Michigan's Republican governor, Rick Snyder, told the Associated Press last week that he could "go either way" on changing the method for allocating his state's electoral votes but doesn't plan to push the idea. A GOP lawmaker who failed in an earlier effort to change the system has said he plans to reintroduce the measure this year.
Ohio Secretary of State Jon Husted, a target of intense criticism from Democrats in 2012 over voting procedures, has backed away from a post-election suggestion that his state move to a system of awarding electoral votes by congressional district. Such a plan would have given Romney 12 of the state's 18 electoral votes (he lost Ohio by 5 percentage points and wound up with no electoral votes). Husted, a Republican, told the Cincinnati Enquirer that his comments were taken out of context and that he was neither advocating nor promoting the electoral change.
The Republican proposals, which critics are calling a power grab, are also being discussed in Wisconsin, scene of some of the most heated partisan warfare of the last four years.
Only Nebraska and Maine allow a divided electoral vote, and it has happened only once: In 2008, Obama won a single electoral vote in Nebraska, while losing statewide, by carrying an Omaha-area district.
If a proportional distribution of electoral votes went into effect in a number of swing states, it could have far-reaching effects on the election of the next president. In theory, Romney could have won in 2012 under such a plan, though that calculation doesn't account for campaign strategies that would have been radically different had the contest centered around the vote in individual congressional districts, rather than entire states.
Ideas for altering the electoral college are the latest outgrowth of a 2010 midterm election that brought Republicans to power in swing states. Using their new influence, GOP officials proposed sweeping changes in election procedures that were described as voter suppression by Democrats and some independent analysts. In several states, opponents succeeded in getting the courts to block some of the changes, including restrictions on voter registration and early voting. In the end, instead of preventing Obama's re-election, the GOP effort produced a backlash against Republican politicians.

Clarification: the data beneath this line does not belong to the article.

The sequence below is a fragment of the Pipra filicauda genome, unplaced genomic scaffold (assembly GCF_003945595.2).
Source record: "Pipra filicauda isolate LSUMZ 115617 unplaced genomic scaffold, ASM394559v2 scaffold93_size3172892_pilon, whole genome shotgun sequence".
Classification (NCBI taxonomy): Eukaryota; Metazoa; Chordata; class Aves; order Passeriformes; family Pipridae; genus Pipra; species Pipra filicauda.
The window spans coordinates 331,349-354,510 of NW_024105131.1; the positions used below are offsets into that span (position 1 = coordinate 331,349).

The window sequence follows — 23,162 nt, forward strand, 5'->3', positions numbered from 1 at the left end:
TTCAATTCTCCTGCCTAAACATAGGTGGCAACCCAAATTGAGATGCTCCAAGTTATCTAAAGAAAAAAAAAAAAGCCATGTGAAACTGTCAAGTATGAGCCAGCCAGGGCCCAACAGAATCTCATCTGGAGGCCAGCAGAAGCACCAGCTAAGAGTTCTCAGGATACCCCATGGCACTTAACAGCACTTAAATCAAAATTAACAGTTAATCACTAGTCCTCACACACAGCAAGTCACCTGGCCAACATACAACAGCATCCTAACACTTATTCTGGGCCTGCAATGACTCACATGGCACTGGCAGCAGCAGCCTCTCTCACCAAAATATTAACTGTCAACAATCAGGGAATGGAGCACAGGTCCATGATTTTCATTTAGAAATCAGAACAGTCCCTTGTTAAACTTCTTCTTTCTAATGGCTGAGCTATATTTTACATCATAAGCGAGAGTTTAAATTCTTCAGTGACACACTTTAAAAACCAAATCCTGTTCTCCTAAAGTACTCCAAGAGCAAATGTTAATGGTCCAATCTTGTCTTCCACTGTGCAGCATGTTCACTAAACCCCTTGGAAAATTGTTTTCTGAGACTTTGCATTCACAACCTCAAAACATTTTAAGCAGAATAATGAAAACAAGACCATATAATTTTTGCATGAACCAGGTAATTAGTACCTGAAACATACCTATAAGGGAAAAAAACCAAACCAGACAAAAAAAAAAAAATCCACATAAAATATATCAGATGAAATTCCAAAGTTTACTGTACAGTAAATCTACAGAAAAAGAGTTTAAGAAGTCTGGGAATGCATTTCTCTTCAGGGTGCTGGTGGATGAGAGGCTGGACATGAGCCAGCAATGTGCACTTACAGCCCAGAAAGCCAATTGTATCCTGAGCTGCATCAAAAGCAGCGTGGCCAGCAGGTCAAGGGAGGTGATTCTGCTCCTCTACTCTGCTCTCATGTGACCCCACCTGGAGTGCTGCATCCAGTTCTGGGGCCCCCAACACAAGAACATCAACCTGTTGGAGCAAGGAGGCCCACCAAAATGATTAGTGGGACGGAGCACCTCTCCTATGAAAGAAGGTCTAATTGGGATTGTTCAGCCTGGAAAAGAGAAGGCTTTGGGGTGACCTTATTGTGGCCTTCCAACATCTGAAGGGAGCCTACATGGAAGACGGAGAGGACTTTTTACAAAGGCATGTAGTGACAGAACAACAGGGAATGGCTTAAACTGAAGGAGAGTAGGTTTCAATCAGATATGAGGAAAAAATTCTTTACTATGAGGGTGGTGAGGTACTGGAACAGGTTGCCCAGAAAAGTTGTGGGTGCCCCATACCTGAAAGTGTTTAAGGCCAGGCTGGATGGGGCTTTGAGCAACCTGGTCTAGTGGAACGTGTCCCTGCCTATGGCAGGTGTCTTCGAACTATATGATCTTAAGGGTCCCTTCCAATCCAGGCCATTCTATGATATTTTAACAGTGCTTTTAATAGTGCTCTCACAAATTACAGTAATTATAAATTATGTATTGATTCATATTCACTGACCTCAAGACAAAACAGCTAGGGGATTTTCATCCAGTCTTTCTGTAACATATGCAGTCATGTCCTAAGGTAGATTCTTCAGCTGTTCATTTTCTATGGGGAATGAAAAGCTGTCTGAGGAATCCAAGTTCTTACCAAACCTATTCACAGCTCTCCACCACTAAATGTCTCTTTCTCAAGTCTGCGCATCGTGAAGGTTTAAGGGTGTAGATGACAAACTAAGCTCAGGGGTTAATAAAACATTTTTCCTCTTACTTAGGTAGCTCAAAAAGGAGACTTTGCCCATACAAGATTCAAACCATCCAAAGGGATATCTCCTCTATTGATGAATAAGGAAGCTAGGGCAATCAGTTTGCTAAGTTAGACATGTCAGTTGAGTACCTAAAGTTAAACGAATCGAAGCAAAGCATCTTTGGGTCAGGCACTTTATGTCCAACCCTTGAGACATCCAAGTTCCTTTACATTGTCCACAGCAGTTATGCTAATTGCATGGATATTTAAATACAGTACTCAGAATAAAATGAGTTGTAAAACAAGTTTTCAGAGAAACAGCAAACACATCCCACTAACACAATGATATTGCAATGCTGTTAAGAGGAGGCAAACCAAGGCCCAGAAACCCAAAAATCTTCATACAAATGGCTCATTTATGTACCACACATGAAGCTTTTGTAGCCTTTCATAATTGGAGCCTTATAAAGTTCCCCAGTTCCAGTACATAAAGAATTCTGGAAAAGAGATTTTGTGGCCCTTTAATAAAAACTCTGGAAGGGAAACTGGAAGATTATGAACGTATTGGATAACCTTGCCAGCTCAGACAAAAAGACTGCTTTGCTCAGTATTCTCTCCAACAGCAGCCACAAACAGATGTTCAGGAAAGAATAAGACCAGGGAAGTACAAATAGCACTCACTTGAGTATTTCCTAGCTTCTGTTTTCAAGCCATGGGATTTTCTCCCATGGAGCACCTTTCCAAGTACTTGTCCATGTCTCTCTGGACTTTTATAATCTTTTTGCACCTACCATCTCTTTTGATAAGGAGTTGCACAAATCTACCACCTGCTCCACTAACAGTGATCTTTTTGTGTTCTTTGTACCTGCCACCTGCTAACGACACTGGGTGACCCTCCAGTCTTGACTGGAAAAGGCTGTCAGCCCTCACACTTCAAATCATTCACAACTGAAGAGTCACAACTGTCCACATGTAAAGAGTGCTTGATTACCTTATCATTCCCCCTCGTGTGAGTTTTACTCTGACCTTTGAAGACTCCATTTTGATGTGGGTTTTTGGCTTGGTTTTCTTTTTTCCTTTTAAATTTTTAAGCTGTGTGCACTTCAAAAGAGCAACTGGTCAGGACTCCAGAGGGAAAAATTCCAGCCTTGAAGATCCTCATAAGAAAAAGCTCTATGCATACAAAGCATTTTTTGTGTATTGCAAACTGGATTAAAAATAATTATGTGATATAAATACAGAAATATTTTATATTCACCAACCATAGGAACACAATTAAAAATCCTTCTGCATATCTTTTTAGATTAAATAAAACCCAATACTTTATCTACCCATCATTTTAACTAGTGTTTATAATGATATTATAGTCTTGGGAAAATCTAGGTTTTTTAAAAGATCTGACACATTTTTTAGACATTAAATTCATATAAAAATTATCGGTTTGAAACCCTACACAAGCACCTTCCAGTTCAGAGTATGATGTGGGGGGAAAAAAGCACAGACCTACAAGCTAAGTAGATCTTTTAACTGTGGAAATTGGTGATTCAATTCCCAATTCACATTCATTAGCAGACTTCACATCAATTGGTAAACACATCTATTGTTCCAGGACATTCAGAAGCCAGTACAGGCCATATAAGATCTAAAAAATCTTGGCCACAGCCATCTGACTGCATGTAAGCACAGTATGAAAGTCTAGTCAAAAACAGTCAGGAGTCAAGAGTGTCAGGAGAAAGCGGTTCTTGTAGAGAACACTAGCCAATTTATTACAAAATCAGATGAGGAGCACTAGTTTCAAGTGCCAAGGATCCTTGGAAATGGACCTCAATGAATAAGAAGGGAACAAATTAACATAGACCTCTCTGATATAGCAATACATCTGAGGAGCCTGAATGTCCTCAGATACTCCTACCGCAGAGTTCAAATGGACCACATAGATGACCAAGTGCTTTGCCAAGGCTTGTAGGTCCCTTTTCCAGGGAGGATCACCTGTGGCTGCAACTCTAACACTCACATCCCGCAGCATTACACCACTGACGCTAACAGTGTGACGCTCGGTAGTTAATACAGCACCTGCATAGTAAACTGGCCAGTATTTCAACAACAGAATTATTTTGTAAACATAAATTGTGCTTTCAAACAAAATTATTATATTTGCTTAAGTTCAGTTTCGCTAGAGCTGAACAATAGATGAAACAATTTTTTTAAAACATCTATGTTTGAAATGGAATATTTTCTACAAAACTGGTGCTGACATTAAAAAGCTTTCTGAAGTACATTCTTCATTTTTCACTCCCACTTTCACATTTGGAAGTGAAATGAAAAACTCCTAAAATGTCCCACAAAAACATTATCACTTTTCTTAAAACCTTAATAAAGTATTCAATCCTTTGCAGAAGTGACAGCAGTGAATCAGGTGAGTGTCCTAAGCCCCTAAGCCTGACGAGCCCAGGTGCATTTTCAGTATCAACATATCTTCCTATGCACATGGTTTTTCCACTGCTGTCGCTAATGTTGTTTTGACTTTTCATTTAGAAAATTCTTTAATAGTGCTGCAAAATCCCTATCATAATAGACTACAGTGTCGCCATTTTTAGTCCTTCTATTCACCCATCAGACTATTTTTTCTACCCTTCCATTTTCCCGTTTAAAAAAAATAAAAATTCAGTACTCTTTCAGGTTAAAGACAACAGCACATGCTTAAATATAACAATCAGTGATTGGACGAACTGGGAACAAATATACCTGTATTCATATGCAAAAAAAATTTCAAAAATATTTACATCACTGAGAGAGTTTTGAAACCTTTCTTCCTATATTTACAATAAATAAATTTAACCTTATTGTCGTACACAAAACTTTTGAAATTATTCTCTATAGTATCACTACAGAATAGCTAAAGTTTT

Republican Gov. Rick Scott of Florida has announced that he wants to expand early voting in his state, having signed into law a measure that curbed early voting in 2012. A recent study of data compiled by The Orlando Sentinel found that long lines on election day discouraged more than 200,000 Floridians from voting in November.
"There's this perception, among the public, that the Republicans were trying to manipulate the presidential election" in 2012, said political scientist Michael McDonald of George Mason University. He warned that if Republicans succeed in changing the way electoral votes are awarded, it could lead to retaliation against governors and state legislators by "super PACs" and the national Democratic Party.
"This would all snowball together into a situation that I don't think these state legislators want to find themselves in. They're running a real risk here of losing complete control of their destinies," McDonald said.